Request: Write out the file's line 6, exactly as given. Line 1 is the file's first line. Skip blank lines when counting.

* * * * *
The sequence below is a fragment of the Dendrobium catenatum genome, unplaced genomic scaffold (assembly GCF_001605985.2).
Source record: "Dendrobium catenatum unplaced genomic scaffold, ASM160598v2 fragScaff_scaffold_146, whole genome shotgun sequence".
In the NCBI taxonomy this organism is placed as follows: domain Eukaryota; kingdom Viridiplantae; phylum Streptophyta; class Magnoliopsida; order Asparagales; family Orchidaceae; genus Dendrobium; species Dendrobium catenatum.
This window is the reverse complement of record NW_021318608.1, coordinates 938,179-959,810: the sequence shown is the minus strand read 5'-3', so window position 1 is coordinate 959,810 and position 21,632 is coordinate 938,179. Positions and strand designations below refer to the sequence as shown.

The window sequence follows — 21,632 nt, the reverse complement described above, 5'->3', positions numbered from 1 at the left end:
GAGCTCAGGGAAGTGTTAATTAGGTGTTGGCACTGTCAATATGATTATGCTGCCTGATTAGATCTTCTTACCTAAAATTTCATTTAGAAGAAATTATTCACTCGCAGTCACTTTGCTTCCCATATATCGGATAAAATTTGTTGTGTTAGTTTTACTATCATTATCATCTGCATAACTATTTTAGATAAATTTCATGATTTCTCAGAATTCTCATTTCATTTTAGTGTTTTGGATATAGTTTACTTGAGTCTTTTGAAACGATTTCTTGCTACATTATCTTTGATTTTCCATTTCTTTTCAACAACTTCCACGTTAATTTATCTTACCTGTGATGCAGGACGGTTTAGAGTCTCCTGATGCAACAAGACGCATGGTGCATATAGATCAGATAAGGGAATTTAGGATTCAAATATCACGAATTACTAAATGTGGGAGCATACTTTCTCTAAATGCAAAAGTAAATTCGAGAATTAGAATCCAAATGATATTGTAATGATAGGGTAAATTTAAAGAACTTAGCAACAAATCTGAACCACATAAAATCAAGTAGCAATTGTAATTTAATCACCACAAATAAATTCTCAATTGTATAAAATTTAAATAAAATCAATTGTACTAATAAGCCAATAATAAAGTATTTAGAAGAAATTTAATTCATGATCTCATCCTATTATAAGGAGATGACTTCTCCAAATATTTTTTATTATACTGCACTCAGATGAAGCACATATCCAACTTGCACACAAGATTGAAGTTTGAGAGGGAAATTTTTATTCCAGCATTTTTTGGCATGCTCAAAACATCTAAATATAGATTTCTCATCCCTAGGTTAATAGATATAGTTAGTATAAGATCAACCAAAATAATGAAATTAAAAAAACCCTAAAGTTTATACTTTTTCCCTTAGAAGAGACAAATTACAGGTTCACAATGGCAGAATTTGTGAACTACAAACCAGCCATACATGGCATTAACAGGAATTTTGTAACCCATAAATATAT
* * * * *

GAGCTCAGGGAAGTGTTAATTAGGTGTTGGCACTGTCAATATGATTATGCTGCCTGATTAGATCTTCTTACCTAAAATTTCATTTAGAAGAAATTATTCACTCGCAGTCACTTTGCTTCCCATATATCGGATAAAATTTGTTGTGTTAGTTTTACTATCATTATCATCTGCATAACTATTTTAGATAAATTTCATGATTTCTCAGAATTCTCATTTCATTTTAGTGTTTTGGATATAGTTTACTTGAGTCTTTTGAAACGATTTCTTGCTACATTATCTTTGATTTTCCATTTCTTTTCAACAACTTCCACGTTAATTTATCTTACCTGTGATGCAGGACGGTTTAGAGTCTCCTGATGCAACAAGACGCATGGTGCATATAGATCAGATAAGGGAATTTAGGATTCAAATATCACGAATTACTAAATGTGGGAGCATACTTTCTCTAAATGCAAAAGTAAATTCGAGAATTAGAATCCAAATGATATTGTAATGATAGGGTAAATTTAAAGAACTTAGCAACAAATCTGAACCACATAAAATCAAGTAGCAATTGTAATTTAATCACCACAAATAAATTCTCAATTGTATAAAATTTAAATAAAATCAATTGTACTAATAAGCCAATAATAAAGTATTTAGAAGAAATTTAATTCATGATCTCATCCTATTATAAGGAGATGACTTCTCCAAATATTTTTTATTATACTGCACTCAGATGAAGCACATATCCAACTTGCACACAAGATTGAAGTTTGAGAGGGAAATTTTTATTCCAGCATTTTTTGGCATGCTCAAAACATCTAAATATAGATTTCTCATCCCTAGGTTAATAGATATAGTTAGTATAAGATCAACCAAAATAATGAAATTAAAAAAACCCTAAAGTTTATACTTTTTCCCTTAGAAGAGACAAATTACAGGTTCACAATGGCAGAATTTGTGAACTACAAACCAGCCATACATGGCATTAACAGGAATTTTGTAACCCATAAATATAT